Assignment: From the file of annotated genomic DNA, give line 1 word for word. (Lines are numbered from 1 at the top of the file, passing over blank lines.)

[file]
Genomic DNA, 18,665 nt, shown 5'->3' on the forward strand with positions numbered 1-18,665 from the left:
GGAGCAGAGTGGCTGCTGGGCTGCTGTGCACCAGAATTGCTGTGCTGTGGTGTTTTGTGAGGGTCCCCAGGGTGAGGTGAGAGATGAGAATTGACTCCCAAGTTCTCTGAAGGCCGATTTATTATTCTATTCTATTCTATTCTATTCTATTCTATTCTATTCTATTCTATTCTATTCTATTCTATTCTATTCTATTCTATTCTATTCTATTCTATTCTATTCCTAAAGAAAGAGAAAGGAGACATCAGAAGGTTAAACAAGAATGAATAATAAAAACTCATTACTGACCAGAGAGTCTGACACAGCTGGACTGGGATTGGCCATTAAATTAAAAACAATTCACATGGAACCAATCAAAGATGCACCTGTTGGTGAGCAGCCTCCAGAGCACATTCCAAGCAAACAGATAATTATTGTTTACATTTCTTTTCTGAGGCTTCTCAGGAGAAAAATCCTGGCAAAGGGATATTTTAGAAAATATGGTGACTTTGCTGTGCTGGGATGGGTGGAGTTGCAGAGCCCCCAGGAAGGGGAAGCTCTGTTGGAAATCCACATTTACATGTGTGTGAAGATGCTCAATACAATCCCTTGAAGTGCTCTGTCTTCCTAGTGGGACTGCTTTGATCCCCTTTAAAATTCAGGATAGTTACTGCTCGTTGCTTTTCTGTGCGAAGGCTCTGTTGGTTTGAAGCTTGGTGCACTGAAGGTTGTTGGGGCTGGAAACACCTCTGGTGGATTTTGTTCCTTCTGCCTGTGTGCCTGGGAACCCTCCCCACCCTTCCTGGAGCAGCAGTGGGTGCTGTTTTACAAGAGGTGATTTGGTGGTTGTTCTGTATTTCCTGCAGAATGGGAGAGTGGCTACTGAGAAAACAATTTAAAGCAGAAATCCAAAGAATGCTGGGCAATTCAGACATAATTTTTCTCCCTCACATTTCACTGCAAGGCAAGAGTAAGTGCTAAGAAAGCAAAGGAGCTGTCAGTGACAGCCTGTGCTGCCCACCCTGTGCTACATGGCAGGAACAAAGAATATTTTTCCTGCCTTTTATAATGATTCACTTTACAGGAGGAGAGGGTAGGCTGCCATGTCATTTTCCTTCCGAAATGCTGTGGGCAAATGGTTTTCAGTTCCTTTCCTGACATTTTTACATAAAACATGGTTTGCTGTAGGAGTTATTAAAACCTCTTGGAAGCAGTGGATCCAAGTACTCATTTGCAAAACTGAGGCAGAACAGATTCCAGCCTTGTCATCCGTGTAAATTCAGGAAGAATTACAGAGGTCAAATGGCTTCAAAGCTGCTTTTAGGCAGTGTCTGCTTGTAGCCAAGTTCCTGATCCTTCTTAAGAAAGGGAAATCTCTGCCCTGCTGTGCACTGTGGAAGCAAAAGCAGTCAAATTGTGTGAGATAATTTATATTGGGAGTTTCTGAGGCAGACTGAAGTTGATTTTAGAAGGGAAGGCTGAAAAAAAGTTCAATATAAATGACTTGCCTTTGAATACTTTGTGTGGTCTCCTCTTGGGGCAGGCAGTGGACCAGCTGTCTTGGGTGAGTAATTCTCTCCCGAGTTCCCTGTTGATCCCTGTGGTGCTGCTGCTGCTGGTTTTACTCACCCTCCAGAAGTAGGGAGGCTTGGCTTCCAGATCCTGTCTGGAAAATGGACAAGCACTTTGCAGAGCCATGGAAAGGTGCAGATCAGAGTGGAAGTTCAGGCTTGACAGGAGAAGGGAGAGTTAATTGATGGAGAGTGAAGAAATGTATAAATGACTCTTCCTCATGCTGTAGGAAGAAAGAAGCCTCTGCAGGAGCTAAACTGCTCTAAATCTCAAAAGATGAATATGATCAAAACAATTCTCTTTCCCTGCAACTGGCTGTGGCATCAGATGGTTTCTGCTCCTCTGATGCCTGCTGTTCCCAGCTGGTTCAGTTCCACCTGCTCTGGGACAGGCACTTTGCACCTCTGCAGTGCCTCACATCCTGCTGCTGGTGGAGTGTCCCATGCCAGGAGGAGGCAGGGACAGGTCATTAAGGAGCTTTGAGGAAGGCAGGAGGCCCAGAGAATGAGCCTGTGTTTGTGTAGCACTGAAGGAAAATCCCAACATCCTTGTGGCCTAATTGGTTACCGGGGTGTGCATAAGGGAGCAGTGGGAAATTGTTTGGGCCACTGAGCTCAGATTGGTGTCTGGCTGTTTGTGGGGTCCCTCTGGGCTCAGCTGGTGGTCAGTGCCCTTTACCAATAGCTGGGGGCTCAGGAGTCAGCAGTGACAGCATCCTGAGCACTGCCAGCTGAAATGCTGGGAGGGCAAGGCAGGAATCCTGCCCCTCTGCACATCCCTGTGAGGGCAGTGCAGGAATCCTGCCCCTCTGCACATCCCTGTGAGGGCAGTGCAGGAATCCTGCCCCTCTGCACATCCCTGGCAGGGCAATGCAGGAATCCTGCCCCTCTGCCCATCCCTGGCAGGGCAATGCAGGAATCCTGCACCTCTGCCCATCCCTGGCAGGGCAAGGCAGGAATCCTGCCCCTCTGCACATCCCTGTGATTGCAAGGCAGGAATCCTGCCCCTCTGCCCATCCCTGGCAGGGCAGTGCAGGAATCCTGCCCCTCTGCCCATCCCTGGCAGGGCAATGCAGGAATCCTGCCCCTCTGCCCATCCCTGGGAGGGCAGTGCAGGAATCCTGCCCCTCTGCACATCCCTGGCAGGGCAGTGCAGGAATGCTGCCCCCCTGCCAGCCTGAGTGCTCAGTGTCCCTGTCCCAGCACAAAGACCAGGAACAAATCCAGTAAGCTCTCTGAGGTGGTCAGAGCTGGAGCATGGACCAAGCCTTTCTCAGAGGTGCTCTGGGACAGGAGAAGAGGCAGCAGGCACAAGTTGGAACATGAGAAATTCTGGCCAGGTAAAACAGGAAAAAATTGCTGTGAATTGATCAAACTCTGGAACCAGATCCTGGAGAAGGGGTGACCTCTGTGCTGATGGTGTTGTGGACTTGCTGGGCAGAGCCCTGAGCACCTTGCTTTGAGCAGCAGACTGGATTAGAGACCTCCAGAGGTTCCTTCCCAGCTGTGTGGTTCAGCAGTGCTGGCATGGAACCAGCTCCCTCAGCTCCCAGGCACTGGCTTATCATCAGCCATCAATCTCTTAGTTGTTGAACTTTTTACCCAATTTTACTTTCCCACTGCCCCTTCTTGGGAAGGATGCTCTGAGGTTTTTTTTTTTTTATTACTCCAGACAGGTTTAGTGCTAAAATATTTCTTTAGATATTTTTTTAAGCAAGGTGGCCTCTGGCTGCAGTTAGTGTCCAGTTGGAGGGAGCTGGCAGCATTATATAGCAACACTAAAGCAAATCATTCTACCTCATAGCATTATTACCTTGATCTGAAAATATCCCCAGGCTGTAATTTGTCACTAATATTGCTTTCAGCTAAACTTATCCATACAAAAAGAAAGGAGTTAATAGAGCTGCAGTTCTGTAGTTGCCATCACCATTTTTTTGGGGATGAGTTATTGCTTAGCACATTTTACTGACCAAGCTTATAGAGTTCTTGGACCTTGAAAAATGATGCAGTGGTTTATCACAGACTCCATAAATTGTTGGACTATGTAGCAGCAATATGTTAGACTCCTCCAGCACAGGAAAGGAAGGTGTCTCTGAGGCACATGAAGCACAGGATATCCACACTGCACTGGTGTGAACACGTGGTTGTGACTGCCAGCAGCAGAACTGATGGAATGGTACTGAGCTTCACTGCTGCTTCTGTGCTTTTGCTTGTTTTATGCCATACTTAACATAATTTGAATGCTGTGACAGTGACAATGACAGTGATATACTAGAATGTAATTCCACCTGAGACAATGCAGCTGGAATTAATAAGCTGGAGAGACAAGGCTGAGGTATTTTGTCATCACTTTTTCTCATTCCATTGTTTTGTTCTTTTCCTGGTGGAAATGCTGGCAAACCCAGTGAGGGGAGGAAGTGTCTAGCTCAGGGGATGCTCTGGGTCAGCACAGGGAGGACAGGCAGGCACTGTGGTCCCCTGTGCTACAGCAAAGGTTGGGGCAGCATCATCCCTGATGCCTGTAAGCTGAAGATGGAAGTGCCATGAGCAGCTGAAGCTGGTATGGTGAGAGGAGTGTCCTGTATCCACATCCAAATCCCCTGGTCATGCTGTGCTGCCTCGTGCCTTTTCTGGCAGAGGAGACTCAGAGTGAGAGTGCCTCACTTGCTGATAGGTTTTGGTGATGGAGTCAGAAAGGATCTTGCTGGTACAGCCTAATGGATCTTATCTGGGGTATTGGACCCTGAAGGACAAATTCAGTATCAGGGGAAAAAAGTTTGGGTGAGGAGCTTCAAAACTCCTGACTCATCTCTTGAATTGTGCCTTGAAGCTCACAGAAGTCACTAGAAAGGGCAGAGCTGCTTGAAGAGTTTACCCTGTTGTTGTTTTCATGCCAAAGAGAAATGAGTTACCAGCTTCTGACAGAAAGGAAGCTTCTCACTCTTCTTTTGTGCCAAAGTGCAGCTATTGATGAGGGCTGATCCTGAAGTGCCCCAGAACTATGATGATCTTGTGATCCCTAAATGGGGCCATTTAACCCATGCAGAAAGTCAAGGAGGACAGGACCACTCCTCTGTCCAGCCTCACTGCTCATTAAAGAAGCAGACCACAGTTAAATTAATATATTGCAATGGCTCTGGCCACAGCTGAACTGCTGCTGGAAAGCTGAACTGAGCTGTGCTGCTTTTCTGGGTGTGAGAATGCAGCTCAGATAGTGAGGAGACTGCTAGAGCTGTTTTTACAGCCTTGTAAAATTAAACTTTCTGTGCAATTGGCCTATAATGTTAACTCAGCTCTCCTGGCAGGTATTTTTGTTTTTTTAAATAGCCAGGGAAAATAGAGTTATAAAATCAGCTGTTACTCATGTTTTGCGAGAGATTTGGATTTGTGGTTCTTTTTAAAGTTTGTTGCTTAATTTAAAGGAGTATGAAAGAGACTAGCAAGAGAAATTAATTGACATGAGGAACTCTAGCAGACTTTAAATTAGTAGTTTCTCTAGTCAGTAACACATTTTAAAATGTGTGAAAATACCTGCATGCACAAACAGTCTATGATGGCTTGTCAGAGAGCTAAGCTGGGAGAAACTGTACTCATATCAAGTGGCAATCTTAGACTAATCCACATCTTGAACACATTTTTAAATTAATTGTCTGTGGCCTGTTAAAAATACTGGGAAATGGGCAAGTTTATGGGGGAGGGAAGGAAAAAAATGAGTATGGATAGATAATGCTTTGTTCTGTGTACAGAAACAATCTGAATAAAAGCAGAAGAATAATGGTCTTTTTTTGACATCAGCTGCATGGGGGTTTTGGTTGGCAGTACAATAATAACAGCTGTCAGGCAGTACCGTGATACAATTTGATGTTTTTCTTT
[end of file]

Genomic DNA, 18,665 nt, shown 5'->3' on the forward strand with positions numbered 1-18,665 from the left: